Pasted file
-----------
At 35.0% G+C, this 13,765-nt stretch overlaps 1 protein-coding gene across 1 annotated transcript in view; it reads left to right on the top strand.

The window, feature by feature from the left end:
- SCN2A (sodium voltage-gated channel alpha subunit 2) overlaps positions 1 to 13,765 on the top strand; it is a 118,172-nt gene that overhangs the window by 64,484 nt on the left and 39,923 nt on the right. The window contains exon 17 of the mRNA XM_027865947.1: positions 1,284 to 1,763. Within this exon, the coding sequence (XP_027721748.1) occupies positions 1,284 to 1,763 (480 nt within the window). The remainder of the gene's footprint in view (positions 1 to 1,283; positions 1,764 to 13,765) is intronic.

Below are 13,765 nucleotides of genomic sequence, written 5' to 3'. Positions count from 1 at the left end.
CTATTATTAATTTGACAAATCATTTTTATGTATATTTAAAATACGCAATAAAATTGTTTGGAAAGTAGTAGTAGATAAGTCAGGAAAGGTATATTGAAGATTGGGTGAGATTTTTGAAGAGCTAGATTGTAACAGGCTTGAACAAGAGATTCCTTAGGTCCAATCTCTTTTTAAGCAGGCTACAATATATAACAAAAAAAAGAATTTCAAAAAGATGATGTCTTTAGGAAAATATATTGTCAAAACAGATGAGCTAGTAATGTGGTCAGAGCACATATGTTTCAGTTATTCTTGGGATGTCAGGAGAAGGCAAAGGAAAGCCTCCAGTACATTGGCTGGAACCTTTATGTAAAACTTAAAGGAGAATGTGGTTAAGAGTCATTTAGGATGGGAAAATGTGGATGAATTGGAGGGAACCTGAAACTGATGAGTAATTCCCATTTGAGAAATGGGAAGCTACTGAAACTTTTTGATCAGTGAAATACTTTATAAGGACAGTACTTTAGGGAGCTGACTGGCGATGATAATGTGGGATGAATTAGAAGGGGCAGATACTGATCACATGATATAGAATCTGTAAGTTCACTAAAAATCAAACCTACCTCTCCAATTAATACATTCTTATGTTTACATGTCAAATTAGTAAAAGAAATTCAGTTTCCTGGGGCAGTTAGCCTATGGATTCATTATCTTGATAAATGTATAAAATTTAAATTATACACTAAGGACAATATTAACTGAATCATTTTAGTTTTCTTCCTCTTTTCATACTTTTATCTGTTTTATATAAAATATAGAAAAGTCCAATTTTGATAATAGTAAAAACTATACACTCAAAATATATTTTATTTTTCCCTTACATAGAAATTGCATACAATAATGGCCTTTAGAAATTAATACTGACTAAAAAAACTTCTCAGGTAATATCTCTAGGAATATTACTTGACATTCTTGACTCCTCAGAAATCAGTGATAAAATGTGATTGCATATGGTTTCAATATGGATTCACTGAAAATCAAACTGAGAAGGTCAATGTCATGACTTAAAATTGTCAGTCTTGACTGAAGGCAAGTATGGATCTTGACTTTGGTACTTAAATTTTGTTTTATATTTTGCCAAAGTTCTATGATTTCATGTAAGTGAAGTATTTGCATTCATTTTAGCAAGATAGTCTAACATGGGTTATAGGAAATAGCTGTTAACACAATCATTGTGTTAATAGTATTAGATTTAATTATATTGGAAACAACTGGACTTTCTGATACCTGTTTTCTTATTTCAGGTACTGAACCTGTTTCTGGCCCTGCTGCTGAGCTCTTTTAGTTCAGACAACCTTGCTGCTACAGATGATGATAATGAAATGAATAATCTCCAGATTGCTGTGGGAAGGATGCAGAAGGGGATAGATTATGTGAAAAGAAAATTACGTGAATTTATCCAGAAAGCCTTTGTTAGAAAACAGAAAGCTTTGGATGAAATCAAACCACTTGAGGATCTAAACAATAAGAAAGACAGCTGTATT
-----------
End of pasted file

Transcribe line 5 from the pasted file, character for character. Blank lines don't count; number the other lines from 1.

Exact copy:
CTATTATTAATTTGACAAATCATTTTTATGTATATTTAAAATACGCAATAAAATTGTTTGGAAAGTAGTAGTAGATAAGTCAGGAAAGGTATATTGAAGATTGGGTGAGATTTTTGAAGAGCTAGATTGTAACAGGCTTGAACAAGAGATTCCTTAGGTCCAATCTCTTTTTAAGCAGGCTACAATATATAACAAAAAAAAGAATTTCAAAAAGATGATGTCTTTAGGAAAATATATTGTCAAAACAGATGAGCTAGTAATGTGGTCAGAGCACATATGTTTCAGTTATTCTTGGGATGTCAGGAGAAGGCAAAGGAAAGCCTCCAGTACATTGGCTGGAACCTTTATGTAAAACTTAAAGGAGAATGTGGTTAAGAGTCATTTAGGATGGGAAAATGTGGATGAATTGGAGGGAACCTGAAACTGATGAGTAATTCCCATTTGAGAAATGGGAAGCTACTGAAACTTTTTGATCAGTGAAATACTTTATAAGGACAGTACTTTAGGGAGCTGACTGGCGATGATAATGTGGGATGAATTAGAAGGGGCAGATACTGATCACATGATATAGAATCTGTAAGTTCACTAAAAATCAAACCTACCTCTCCAATTAATACATTCTTATGTTTACATGTCAAATTAGTAAAAGAAATTCAGTTTCCTGGGGCAGTTAGCCTATGGATTCATTATCTTGATAAATGTATAAAATTTAAATTATACACTAAGGACAATATTAACTGAATCATTTTAGTTTTCTTCCTCTTTTCATACTTTTATCTGTTTTATATAAAATATAGAAAAGTCCAATTTTGATAATAGTAAAAACTATACACTCAAAATATATTTTATTTTTCCCTTACATAGAAATTGCATACAATAATGGCCTTTAGAAATTAATACTGACTAAAAAAACTTCTCAGGTAATATCTCTAGGAATATTACTTGACATTCTTGACTCCTCAGAAATCAGTGATAAAATGTGATTGCATATGGTTTCAATATGGATTCACTGAAAATCAAACTGAGAAGGTCAATGTCATGACTTAAAATTGTCAGTCTTGACTGAAGGCAAGTATGGATCTTGACTTTGGTACTTAAATTTTGTTTTATATTTTGCCAAAGTTCTATGATTTCATGTAAGTGAAGTATTTGCATTCATTTTAGCAAGATAGTCTAACATGGGTTATAGGAAATAGCTGTTAACACAATCATTGTGTTAATAGTATTAGATTTAATTATATTGGAAACAACTGGACTTTCTGATACCTGTTTTCTTATTTCAGGTACTGAACCTGTTTCTGGCCCTGCTGCTGAGCTCTTTTAGTTCAGACAACCTTGCTGCTACAGATGATGATAATGAAATGAATAATCTCCAGATTGCTGTGGGAAGGATGCAGAAGGGGATAGATTATGTGAAAAGAAAATTACGTGAATTTATCCAGAAAGCCTTTGTTAGAAAACAGAAAGCTTTGGATGAAATCAAACCACTTGAGGATCTAAACAATAAGAAAGACAGCTGTATT